Contrary to this narrative, however, speaker and author Carl Ellis asserts that the Bible is “twice as rich as the Qur’an concerning righteousness, social justice, and compassion for the poor.” 1 Inner-city Pastor Eric Mason similarly states that justice is a core message of the Bible and that over half of the books of the Old Testament alone deal with matters of justice. In the New Testament, one encounters a strong message of equality. Jesus Himself rebuked religious leaders for neglecting justice (Matt. 23:23). Paul quotes a baptismal formula of the early church within the context of the highly stratified slaveholding society of Rome in Galatians 3:28: “There is neither Jew, nor Greek, there is neither slave nor free…for you are all one in Christ Jesus.” Imagine how the first century slave felt hearing those words as he or she was plunged into the baptismal waters! Paul furthers the case for equality in the book of Philemon when he appeals to Philemon, a slave owner, to receive back his runaway slave Onesimus and treat him not as a slave but as family. This is a revolutionary request. Paul is imploring a slave owner to not beat his runaway slave but to elevate him to the status of a brother.


As Mason points out concerning this epistle, “Paul is deconstructing an unjust system through Philemon.” 2 Indeed, the Gospel message is one of equality. While at one time using the Bible to justify slavery, many Christians in recent times are grasping the ideals of justice found within the pages of the sacred text. This became apparent when, in 1995, the Southern Baptist Convention apologized and corporately repented for its early involvement in the dehumanizing and degrading practice of slavery. My own denomination, the Assemblies of God, declared racism a “sin” at a 1989 General Council meeting. It seems in this day that the Lord is changing hearts. Much wrong has been done, and the hour is late. But it’s not too late for people like Abdul to be reached. How should today’s Christian respond? First, like the Southern Baptists did at a macro level, believers who have participated in oppression or racism should repent. Secondly, Christians should intentionally seek out diverse friendships, knowing that we will enrich one another’s lives by our diversity. One of the tragedies of the early twentieth century was that, though the Pentecostal Movement began as a racially integrated development, it soon lapsed into following dominant American social practices as segregation carried the day. Both individually and corporately, our lives will be bettered by our togetherness. Thirdly, Christians should let what the Bible says about justice infuse their community and family lives. As we do justice (Micah 6:8), African American Muslims like Abdul can be drawn to the Gospel, a message that transcends every cultural, racial, and social barrier. His quest for justice can lead him to the pages of the Bible.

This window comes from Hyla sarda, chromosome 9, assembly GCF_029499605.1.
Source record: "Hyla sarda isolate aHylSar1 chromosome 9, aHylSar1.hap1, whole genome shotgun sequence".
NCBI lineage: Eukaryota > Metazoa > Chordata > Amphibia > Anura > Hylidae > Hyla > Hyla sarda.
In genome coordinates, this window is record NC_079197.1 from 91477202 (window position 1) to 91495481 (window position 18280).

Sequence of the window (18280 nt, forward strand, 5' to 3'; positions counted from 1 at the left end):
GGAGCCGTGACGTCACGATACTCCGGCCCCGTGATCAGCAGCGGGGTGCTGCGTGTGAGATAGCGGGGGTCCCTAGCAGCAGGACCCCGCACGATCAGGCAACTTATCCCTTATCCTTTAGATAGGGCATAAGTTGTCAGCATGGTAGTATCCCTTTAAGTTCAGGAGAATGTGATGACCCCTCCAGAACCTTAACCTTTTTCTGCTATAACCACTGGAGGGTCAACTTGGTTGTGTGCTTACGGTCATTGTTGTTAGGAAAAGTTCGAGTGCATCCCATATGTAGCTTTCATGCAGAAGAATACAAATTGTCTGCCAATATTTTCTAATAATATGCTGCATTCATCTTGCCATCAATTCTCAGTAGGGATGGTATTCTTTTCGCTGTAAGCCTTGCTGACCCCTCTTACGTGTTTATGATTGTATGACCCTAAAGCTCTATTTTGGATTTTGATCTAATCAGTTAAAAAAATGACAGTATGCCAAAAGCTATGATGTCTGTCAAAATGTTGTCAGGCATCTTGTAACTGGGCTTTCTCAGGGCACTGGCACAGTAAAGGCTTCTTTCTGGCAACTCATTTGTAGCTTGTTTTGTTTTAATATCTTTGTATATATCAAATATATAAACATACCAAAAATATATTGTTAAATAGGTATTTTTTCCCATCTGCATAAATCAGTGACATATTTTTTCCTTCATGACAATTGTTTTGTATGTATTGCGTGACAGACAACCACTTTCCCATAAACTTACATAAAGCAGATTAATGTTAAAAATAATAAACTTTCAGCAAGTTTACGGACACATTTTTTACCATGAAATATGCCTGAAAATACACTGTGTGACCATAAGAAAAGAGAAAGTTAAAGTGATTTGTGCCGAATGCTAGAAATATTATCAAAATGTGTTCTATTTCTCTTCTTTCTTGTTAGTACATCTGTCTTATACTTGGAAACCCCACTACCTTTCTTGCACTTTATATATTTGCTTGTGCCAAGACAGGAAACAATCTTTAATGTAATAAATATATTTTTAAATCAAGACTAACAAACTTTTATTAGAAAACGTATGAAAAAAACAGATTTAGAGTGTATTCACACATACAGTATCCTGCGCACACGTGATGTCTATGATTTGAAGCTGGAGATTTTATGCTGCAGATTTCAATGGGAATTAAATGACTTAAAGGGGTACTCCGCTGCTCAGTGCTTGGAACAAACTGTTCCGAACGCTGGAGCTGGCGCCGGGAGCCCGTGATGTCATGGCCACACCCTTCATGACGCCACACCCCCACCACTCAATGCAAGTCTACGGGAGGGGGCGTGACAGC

As we have seen, the consequences of living unjustly are eternally immense. As one African American friend recently stated, “Do you want to be responsible for somebody going to hell because you are so unlike Jesus?”


1 Carl Ellis, ed. Saving Our Sons: Confronting the Lure of Islam with Truth, Faith, & Courage (Chicago: Imani Books, 2007), x. 2 Eric Mason. Woke Church: An Urgent Call for Christians in America to Confront Racism and Injustice (Chicago: Moody Publishers, 2018), 80.